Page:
South African Generation Y students’ behavioral intentions to use university websites


Creative Commons License
This work is licensed under a Creative Commons Attribution 4.0 International License

University websites are increasingly crucial in meeting the evolving digital demands of students. To effectively manage university websites, it is necessary to first determine students’ behavioral usage intentions of university websites and the factors that influence their intentions, which forms the purpose of this study. Data were collected at a single point in time and described the characteristics of the sample. This study, involving 319 Generation Y students registered at two South African university campuses (one traditional and one university of technology campus), utilizes structural equation modeling to explore the predictive relationships among information quality, system quality, playfulness, ease of use, trust, attitude, satisfaction, and behavioral intentions related to university website use. The study underscores the pivotal role of the university’s website in shaping student satisfaction, with information quality standing out as a significant positive influence. Additionally, playfulness significantly impacts both satisfaction and overall attitudes toward university websites. The system quality of the university website is also noteworthy, showing a statistically significant positive effect on ease of use and fostering trust among students. Furthermore, satisfaction is anticipated by ease of use, creating a cascade effect where satisfaction predicts trust and trust predicts attitudes. Ultimately, students’ attitudes emerge as a critical predictor for their behavioral intentions to use university websites. The model exhibits acceptable fit indices, demonstrating substantial explanatory power (SRMR = 0.1, RMSEA = 0.06, IFI = 0.94, TLI = 0.93, CFI = 0.94). These findings offer insights for university management and web designers to enhance online platforms, fostering student satisfaction, trust, and usage.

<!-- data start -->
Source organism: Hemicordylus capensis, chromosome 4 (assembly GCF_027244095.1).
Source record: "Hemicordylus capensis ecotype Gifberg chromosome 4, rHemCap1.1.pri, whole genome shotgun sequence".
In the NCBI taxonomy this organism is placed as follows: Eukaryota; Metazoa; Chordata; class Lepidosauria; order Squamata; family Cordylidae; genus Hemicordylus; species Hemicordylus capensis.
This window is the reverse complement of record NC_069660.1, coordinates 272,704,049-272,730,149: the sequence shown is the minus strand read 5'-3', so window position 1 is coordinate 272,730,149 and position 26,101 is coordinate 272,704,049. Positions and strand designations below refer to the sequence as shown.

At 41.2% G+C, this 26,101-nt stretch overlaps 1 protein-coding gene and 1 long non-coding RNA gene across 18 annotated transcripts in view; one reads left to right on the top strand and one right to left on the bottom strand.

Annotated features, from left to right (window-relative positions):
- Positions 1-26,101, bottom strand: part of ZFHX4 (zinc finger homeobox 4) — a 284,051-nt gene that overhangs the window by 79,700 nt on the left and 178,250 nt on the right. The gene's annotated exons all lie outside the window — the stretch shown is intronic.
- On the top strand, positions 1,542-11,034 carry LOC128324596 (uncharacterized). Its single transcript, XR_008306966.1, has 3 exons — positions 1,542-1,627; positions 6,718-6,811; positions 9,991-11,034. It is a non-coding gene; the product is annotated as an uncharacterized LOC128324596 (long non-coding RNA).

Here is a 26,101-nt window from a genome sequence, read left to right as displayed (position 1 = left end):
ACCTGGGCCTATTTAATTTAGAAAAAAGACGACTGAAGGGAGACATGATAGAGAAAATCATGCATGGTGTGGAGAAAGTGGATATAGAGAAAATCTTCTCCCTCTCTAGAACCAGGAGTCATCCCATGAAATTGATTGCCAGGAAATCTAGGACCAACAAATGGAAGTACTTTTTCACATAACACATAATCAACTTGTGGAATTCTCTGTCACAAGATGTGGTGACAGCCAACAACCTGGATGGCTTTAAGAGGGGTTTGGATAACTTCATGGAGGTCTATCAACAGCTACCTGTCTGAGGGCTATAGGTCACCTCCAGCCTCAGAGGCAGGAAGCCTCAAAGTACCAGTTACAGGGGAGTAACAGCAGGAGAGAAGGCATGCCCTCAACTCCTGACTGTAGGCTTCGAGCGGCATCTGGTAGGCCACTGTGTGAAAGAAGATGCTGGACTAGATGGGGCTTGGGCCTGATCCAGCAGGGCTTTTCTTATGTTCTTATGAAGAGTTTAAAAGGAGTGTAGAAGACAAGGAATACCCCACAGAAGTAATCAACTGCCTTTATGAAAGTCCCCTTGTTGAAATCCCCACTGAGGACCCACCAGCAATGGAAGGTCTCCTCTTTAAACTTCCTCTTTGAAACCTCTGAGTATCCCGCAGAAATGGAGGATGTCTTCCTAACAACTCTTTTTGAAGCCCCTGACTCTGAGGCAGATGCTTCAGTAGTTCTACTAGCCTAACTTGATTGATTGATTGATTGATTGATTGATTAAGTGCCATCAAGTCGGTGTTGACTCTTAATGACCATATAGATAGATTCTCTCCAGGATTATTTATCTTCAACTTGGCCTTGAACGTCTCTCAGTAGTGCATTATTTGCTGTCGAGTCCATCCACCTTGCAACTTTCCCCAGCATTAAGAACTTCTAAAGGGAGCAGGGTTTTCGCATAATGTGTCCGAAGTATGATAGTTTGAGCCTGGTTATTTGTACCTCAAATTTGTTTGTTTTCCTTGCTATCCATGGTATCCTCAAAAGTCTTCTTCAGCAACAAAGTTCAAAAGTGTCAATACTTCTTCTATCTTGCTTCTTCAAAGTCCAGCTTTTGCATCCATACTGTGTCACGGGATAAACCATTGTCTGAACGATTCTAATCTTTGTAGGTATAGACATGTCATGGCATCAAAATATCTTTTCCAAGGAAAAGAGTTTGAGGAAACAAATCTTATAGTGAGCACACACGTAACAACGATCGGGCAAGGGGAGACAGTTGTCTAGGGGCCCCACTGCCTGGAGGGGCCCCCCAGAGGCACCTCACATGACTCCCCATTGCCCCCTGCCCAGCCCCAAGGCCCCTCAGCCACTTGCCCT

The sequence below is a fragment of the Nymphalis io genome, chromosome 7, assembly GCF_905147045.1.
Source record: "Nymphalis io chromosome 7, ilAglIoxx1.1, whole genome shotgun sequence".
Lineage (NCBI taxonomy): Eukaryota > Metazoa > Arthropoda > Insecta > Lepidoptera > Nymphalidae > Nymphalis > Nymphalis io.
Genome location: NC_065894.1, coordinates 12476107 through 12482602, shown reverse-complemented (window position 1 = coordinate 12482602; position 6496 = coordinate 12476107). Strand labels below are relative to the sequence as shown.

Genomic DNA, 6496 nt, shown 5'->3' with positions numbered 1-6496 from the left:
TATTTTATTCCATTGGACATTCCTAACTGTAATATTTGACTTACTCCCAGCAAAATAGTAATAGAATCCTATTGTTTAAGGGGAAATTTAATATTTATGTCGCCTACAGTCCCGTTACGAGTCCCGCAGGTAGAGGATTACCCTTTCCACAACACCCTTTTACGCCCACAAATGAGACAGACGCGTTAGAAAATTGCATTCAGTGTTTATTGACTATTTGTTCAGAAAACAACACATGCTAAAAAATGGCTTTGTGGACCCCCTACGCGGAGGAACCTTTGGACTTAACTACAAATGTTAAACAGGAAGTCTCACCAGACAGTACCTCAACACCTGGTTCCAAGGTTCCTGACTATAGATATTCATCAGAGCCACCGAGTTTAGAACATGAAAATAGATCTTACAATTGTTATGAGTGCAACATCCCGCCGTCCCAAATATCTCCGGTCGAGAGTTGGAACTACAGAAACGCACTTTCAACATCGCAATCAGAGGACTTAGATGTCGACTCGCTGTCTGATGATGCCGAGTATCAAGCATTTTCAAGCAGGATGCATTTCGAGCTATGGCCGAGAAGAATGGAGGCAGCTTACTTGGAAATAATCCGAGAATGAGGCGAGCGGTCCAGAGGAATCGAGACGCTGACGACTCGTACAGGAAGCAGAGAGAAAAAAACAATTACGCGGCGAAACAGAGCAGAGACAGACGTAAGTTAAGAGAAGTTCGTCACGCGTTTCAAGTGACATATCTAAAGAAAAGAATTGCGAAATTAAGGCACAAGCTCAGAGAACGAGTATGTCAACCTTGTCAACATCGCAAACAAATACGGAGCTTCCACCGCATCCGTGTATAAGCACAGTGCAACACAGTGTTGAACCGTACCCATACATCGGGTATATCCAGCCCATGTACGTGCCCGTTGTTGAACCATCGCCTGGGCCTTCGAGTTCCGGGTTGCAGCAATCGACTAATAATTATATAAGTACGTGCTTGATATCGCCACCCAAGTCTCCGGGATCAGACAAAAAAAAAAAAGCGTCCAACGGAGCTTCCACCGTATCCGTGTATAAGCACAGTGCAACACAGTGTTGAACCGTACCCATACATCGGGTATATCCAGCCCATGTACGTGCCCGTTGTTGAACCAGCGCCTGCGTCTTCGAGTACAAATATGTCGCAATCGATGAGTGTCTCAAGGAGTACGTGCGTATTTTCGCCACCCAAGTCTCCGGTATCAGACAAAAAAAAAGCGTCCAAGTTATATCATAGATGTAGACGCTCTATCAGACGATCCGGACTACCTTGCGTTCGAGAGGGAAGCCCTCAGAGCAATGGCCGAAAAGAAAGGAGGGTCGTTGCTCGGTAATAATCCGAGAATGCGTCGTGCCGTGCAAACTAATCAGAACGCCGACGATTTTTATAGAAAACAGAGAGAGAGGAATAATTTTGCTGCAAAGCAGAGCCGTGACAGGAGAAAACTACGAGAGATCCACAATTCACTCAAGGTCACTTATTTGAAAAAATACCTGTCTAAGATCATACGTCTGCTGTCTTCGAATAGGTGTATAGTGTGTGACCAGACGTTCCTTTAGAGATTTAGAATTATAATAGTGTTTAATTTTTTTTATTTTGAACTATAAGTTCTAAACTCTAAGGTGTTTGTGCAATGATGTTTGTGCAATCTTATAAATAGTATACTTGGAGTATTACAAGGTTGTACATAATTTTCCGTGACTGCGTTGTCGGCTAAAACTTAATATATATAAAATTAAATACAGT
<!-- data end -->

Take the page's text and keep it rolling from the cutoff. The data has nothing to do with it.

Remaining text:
view full abstract hide full abstract
    • Figure 1. Structural paths
    • Table 1. Sample’s demographic breakdown
    • Table 2. Summary statistics
    • Table 3. Measurement model statistics
    • Table 4. Path analysis
    • Conceptualization
      Marko van Deventer, Heleneze-Tianè Lues
    • Data curation
      Marko van Deventer, Heleneze-Tianè Lues
    • Formal Analysis
      Marko van Deventer
    • Methodology
      Marko van Deventer
    • Project administration
      Marko van Deventer, Heleneze-Tianè Lues
    • Software
      Marko van Deventer
    • Validation
      Marko van Deventer, Heleneze-Tianè Lues
    • Writing – original draft
      Marko van Deventer, Heleneze-Tianè Lues
    • Writing – review & editing
      Marko van Deventer, Heleneze-Tianè Lues
    • Investigation
      Heleneze-Tianè Lues